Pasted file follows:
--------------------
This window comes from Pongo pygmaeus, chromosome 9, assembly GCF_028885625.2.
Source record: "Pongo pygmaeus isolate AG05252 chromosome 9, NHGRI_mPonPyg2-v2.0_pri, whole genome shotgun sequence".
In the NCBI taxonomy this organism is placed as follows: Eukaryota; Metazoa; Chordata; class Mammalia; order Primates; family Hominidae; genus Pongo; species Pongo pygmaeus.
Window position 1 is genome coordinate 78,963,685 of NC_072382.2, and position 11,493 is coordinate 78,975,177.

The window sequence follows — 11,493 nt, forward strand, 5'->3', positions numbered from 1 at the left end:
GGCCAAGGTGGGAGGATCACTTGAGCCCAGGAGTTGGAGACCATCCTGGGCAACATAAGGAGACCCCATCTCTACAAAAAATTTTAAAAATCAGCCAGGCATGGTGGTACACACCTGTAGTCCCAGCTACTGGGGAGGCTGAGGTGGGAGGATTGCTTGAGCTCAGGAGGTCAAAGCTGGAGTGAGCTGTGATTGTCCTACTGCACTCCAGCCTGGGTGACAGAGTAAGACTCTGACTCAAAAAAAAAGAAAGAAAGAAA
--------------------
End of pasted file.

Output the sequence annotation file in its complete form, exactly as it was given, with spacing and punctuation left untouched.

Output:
This window comes from Pongo pygmaeus, chromosome 9, assembly GCF_028885625.2.
Source record: "Pongo pygmaeus isolate AG05252 chromosome 9, NHGRI_mPonPyg2-v2.0_pri, whole genome shotgun sequence".
In the NCBI taxonomy this organism is placed as follows: Eukaryota; Metazoa; Chordata; class Mammalia; order Primates; family Hominidae; genus Pongo; species Pongo pygmaeus.
Window position 1 is genome coordinate 78,963,685 of NC_072382.2, and position 11,493 is coordinate 78,975,177.

The window sequence follows — 11,493 nt, forward strand, 5'->3', positions numbered from 1 at the left end:
GGCCAAGGTGGGAGGATCACTTGAGCCCAGGAGTTGGAGACCATCCTGGGCAACATAAGGAGACCCCATCTCTACAAAAAATTTTAAAAATCAGCCAGGCATGGTGGTACACACCTGTAGTCCCAGCTACTGGGGAGGCTGAGGTGGGAGGATTGCTTGAGCTCAGGAGGTCAAAGCTGGAGTGAGCTGTGATTGTCCTACTGCACTCCAGCCTGGGTGACAGAGTAAGACTCTGACTCAAAAAAAAAGAAAGAAAGAAA